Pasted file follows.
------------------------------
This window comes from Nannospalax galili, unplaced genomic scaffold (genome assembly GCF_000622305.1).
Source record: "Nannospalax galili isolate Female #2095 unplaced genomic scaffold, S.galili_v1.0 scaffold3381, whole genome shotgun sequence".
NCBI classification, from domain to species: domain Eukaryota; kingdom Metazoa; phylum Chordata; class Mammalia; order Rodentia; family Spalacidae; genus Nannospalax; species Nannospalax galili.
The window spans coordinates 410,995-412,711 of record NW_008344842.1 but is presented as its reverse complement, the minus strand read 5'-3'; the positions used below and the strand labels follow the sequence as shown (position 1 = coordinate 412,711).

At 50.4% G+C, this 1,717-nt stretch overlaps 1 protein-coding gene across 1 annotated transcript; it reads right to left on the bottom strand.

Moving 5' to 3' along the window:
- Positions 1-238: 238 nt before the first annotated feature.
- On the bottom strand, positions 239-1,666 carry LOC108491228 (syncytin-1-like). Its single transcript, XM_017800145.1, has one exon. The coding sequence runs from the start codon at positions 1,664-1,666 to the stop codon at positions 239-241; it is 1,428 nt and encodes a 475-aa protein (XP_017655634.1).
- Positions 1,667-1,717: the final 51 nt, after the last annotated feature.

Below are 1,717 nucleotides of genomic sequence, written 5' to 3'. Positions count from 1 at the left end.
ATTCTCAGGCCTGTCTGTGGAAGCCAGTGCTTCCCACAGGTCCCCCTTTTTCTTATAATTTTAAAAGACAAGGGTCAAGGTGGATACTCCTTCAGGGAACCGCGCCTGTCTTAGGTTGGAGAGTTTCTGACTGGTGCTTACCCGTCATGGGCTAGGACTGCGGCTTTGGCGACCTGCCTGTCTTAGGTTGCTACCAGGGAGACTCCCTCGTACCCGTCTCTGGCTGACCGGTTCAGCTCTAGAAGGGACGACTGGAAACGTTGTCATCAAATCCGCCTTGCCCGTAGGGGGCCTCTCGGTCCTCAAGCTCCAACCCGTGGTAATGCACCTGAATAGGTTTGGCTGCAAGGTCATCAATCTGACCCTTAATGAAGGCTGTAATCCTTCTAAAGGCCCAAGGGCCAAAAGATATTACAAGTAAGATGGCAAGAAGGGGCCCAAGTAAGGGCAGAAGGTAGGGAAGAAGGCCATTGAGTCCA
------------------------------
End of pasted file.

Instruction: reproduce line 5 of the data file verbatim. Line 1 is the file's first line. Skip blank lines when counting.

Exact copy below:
At 50.4% G+C, this 1,717-nt stretch overlaps 1 protein-coding gene across 1 annotated transcript; it reads right to left on the bottom strand.